Ultra HDTV – Let Someone Else Take The Risk

Years ago while attending a training seminar discussing the latest in training methodologies I heard an expression new to me “… remember, pioneers are the guys with arrows in their backs …”  It was a warning not to jump into new training technologies just because they are new.  The expression is just as true in electronics as it is in training.  It’s not always good to be a risk taker.  This is particularly true when considering the purchase of an Ultra HDTV.

What is Ultra HDTV?  It’s the latest thing in HDTV.  A couple of years ago 3D was the next big thing, now it has been shoved aside by Ultra HDTV.  Because I’m not about to buy one (they cost at least twice as much as a normal HDTV) and because so far no manufacturer has elected to send me one for testing purposes (can’t say I blame them) I hustled down to the local electronics super store. Then, after seeing the TVs in person, I did some research.

The key thing manufacturers want you to know is that Ultra HDTVs have four times as many pixels as normal HDTVs.  What are pixels?  Very, very tiny dots that make up the images on computer and TV screens.  Generally more pixels means a better picture and, like miles per gallon for automobiles, it’s an easy number to understand.  However, more pixels don’t always mean a better picture.

These days a typical HDTV is referred to as 1080p.  A 1080p HDTV is 1920 pixels across and 1080 pixels high.  Older HDTV’s were referred to as 720p (1280 pixels by 720).  Several years ago manufacturers started phasing out 720p HDTVs and moved almost exclusively to 1080p HDTVs.  The phasing out of 720p TV made sense – many broadcasters and all Blu-ray DVDs put out a signal that supports 1080p.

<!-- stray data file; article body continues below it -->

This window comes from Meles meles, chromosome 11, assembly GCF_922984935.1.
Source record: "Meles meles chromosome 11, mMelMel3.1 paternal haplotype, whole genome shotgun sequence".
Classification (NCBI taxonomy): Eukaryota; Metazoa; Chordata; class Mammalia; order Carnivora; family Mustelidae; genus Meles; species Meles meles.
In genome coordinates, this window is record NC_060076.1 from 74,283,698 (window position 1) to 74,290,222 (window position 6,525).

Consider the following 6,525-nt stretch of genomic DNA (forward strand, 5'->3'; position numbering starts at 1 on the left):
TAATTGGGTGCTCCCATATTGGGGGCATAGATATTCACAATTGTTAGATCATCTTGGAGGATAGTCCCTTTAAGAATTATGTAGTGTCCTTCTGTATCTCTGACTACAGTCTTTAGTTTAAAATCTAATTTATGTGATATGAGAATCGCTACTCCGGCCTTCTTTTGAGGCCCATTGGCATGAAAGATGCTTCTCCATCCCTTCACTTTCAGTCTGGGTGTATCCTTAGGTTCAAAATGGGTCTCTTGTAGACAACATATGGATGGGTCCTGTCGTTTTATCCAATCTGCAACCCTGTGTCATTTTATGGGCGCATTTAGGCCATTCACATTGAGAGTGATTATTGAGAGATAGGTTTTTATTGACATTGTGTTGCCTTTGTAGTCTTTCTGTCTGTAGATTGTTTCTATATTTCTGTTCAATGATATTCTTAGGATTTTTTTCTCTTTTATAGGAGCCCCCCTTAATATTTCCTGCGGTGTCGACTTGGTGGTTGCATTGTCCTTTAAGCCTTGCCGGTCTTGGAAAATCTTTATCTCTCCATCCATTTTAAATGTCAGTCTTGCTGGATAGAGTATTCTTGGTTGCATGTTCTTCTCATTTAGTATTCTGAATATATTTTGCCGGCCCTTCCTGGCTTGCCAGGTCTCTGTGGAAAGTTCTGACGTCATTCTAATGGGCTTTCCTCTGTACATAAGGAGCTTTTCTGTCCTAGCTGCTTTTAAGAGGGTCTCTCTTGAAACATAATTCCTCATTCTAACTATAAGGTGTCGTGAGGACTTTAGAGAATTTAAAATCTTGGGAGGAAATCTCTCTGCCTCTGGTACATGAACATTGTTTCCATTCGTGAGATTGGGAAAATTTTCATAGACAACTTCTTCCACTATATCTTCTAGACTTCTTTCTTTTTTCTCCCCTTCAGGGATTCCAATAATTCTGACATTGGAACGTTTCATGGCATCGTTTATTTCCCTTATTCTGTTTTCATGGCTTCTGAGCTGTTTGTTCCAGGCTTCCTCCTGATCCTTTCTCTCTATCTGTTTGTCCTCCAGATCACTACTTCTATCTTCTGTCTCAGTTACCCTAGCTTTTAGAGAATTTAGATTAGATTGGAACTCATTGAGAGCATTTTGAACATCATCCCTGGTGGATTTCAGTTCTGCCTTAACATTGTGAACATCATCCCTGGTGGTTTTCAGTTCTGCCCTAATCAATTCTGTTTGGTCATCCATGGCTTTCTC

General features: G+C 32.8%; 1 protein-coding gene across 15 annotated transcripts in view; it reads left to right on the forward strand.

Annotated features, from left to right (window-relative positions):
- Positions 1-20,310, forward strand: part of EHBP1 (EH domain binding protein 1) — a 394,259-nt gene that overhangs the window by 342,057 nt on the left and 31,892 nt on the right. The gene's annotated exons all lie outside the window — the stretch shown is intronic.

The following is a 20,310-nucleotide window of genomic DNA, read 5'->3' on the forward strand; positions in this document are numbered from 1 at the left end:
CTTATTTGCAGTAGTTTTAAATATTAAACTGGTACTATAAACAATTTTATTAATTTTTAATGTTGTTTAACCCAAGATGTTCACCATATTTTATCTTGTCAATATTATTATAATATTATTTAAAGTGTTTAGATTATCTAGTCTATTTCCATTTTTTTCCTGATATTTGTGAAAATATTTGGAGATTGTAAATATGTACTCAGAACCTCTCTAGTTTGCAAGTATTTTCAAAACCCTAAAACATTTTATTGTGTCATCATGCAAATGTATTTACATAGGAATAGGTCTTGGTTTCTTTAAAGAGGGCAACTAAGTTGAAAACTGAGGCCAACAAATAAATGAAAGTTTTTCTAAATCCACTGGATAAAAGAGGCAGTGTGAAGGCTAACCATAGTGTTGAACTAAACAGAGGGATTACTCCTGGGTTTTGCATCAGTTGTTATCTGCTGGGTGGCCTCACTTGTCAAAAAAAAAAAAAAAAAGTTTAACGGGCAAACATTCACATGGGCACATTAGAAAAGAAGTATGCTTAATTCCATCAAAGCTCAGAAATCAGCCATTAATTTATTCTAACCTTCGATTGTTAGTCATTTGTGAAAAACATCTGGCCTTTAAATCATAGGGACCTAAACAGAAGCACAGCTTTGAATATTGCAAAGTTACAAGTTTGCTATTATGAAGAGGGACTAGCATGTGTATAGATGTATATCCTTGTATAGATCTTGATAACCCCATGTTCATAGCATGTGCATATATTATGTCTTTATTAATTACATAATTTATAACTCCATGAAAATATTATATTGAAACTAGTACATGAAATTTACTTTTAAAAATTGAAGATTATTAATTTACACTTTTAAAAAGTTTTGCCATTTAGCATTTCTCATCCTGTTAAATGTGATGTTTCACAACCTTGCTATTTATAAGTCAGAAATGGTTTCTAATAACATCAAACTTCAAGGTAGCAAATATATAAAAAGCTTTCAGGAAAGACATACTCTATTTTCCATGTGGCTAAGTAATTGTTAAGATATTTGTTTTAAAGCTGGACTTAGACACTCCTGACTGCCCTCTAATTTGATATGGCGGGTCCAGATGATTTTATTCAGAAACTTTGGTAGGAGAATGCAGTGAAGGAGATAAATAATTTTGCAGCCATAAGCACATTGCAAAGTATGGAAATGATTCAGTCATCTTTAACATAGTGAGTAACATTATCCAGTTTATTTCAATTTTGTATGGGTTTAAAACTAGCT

What Ultra HDTV does is add four times as many pixels (3840 across by 2160 high) which is why they are sometimes referred to as 4K TVs.  As I said earlier, generally, more pixels means a better picture. However, in the case of Ultra HDTV more pixels don’t mean a better picture and here’s why: there isn’t any programming broadcast at that resolution and possibly never will be.

The key is bandwidth.  Think of bandwidth as a pipe.  If you have a one-inch pipe there comes a point where water won’t flow through it any faster no matter how much pressure you put on it.  Now the data used by your TV has an advantage over water – it can be compressed, sent through the pipe, and then decompressed.  The problem is, when video and audio are compressed and then decompressed, quality suffers.

Ideally compression should be kept to a minimum.  Currently, transmitting Ultra HD signals requires enormous bandwidth  broadcasters (and most broadcast satellites) just don’t have.   Lacking bandwidth the alternative is enormous signal compression resulting in poor audio and video quality.  In time there will be Ultra DVDs that will support the higher resolution but, when that time comes, you will need a new Blu-ray player as current Blu-ray players don’t support Ultra HD.

For Ultra HDTV to work the programming has to be shot, transmitted, and received in Ultra HD.  Until an Ultra HD “infrastructure” is in place more pixels don’t result in a better picture, just smaller pixels.

Should you buy an Ultra HDTV?  My answer is “No.”  They just aren’t worth it … at least not yet.  There is very little available programming and the sets are too expensive.  This is a case where it is better to wait and let someone else take the arrows.

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